At the end of the day, foreign language enables a child to have a wider perspective of the world, to view the world with open-mindedness. In collecting knowledge from new languages, kindergarteners are the perfect audience to acquire their language. There are advantages to motivating children with the initiative such as outstanding performance in academics, enhanced intelligence, encourage the participation of the program in the United States, and increase sympathy and support from one another. To young kids that are learning every day, incorporating the exercise of a new language gives them a chance to gain independence and value the backgrounds of those around them. What the United States should not do is to isolate its own country from acknowledging new languages for children. If the United States maintains its prideful trait, it would not be considered as a country with happiness or justice. It would not be just if the United States ignores the importance of foreign language as its language is a lingua franca around the universe.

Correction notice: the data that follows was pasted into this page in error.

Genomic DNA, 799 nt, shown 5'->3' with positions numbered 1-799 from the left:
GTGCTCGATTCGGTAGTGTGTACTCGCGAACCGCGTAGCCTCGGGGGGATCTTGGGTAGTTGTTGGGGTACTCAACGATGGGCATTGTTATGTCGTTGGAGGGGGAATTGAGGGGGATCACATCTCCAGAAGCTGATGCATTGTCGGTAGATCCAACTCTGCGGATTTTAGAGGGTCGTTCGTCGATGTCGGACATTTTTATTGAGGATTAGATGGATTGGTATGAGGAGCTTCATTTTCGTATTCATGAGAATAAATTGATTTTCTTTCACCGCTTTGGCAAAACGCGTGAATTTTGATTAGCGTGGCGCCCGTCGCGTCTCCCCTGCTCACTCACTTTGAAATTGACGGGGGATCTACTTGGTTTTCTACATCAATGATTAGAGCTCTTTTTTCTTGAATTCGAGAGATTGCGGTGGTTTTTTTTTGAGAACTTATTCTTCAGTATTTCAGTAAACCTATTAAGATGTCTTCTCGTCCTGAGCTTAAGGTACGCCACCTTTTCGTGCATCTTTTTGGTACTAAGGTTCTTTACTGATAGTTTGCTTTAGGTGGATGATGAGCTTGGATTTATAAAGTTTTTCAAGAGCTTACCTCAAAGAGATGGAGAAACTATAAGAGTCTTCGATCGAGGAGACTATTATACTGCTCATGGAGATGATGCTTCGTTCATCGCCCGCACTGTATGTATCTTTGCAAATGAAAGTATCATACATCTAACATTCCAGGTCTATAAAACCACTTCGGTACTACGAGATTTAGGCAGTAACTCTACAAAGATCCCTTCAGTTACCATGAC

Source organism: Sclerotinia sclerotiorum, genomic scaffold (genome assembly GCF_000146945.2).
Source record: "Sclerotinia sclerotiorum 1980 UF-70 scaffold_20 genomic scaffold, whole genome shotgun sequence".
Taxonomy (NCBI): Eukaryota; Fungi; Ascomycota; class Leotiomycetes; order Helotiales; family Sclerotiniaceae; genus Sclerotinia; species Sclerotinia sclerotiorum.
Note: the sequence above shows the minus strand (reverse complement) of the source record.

Nonetheless, that is why parents should strive to lead their children in learning new languages. In this way, children will blossom as a disciplined and compassionate individual. In today’s world, tolerance is what the world needs to unite everyone. One act of tolerance matters as it diffuses. Eventually, if foreign languages are continued for kindergartners, there will be great leaders in the future, embracing diversity, and embracing uniqueness. After all, there is no bond without language.
Piller, Ingrid. “Inspirational Words of Wisdom.” 75 Chinese Proverbs, 13 Jan. 2014.
Steele, Jennifer L., et al. “Dual-Language Immersion Programs Raise Student Achievement in English.” RAND Corporation, 3 Nov. 2017.
Kovács, Ágnes Melinda, and Jacques Mehler. “Cognitive Gains in 7-Month-Old Bilingual Infants.” PNAS, National Academy of Sciences, 21 Apr. 2009.
Livni, Ephrat. “Only 20% of US Kids Study a Language in School-Compared to 92% in Europe.” Quartz, Quartz, 7 Aug. 2018.
Moyers, Bill D., et al. The Language of Life: a Festival of Poets. Anchor Books/Broadway Books, 2001.
Hardach, Sophie. “Future - What Is the Best Age to Learn a Language?” BBC, BBC, 26 Oct. 2018.